11.41 2014 - 2016


The world started to crumble down on 7 December 1988 at 11.41 hours. 514,000 people lost their homes, 33,000 were wounded, 25,000 died, 917 public buildings were destroyed. The earthquake which struck Armenia that day affected 40% of its territory. 342 villages, 21 cities, 170 factories. It all lasted for 47 seconds. The magnitude of the earthquake was 7 deg on the Richter scale. Spitak was the most battered city – only one building survived, and one third of its population died under the debris. 


Partly rebuilt, in a makeshift way, it keeps struggling with the memory of ‘the good old days,’ when a dozen or so factories gave its residents work and set the rhythm of life. It is unable to handle what came later, either. 

The independent Armenia has never been able to rebuilt its city, and the people are still not able to shake off the trauma. Painful memories are passed on from parents to children. 

The people who survived not only the earthquake, but also its aftermath, dug out their relatives, buried them, and now, every year, in early December, they visit their graves. 

People of Spitak have lost everything and that’s the part of their identity. They’ve even lost their photograph albums. Most of the photos of Spitak before earthquake have vanished into the ruins. Portraits of men, women, children – and images of old Spitak - are engraved in stone. (Large gravestones with pictures based on atelier photography “drawn” in stone are typical way of presenting deceased's in the former Soviet Republics.)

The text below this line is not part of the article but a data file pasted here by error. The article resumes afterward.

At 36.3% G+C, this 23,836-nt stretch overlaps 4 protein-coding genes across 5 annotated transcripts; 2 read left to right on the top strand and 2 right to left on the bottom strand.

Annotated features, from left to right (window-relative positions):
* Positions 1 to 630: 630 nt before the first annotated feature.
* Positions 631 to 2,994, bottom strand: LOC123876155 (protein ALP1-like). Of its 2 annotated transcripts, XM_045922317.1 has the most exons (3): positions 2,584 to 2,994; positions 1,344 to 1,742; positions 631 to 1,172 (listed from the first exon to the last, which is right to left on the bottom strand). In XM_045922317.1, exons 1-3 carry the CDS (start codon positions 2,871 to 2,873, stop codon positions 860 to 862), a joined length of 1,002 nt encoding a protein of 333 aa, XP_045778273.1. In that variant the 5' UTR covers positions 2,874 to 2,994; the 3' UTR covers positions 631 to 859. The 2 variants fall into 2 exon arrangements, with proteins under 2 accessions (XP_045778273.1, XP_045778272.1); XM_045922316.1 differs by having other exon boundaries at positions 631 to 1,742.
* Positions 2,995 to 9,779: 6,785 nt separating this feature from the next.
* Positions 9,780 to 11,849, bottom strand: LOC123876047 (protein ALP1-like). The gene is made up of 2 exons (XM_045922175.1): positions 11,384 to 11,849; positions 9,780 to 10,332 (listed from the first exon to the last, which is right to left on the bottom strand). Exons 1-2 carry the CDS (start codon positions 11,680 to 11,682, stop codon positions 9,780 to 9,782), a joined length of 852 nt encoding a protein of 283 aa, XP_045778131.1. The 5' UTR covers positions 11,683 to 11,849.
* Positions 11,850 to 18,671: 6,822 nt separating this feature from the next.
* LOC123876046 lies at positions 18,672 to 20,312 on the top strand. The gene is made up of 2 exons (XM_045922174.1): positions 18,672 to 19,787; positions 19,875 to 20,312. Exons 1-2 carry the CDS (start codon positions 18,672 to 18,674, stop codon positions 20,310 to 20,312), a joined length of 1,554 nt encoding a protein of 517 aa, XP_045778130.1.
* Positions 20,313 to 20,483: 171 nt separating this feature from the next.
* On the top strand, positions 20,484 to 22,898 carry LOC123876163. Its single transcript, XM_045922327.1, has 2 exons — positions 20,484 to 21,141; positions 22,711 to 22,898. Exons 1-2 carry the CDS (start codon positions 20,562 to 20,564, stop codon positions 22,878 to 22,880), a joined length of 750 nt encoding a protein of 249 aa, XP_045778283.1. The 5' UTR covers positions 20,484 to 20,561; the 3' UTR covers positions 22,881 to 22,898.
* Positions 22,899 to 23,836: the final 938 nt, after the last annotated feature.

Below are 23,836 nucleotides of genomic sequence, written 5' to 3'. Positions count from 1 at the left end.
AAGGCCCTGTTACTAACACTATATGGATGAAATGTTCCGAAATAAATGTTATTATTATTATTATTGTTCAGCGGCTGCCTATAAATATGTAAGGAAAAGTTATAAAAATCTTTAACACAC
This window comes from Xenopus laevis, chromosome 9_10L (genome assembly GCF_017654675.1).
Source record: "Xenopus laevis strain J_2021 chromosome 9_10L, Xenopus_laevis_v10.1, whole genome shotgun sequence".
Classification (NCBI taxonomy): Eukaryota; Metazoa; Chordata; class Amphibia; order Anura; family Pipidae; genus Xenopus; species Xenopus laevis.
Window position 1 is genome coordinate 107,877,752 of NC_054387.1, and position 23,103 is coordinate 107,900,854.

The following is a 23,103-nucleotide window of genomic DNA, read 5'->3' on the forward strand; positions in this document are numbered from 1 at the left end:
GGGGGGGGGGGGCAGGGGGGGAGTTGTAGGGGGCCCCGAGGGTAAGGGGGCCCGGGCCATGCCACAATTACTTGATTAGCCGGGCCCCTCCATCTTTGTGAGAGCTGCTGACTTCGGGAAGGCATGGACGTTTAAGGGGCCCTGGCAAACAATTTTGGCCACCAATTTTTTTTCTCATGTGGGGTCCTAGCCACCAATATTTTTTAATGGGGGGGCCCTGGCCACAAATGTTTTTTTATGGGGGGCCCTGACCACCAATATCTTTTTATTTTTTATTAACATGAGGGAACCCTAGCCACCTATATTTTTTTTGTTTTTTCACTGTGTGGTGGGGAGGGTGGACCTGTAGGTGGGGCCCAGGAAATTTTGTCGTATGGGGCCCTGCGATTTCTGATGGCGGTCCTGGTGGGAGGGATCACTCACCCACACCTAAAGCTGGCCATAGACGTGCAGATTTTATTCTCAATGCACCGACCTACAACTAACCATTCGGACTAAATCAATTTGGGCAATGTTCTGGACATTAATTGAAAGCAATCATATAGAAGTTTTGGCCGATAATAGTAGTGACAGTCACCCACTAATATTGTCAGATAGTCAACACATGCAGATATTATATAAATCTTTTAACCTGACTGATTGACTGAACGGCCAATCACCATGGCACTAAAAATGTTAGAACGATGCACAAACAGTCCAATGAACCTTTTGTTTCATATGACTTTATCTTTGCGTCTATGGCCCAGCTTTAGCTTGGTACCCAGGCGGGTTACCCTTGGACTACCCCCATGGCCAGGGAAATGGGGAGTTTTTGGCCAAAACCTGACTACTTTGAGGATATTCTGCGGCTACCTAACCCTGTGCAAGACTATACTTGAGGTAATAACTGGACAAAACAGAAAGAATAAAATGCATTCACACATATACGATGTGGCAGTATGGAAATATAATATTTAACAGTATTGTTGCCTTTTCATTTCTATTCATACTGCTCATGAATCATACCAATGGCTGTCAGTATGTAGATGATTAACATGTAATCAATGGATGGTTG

11.41 seizes Spitak’s world ‘before’ and ‘after’. The project shows two perspectives: first is city after the earthquake, wounded, chaotic, still not rebuilt, and the second is mythology and rememberance of ‘the good old days’ clearly visible only on graves.


“11.41” was published as a photo text book with Filip Springer, a polish reporter and non-fiction writer.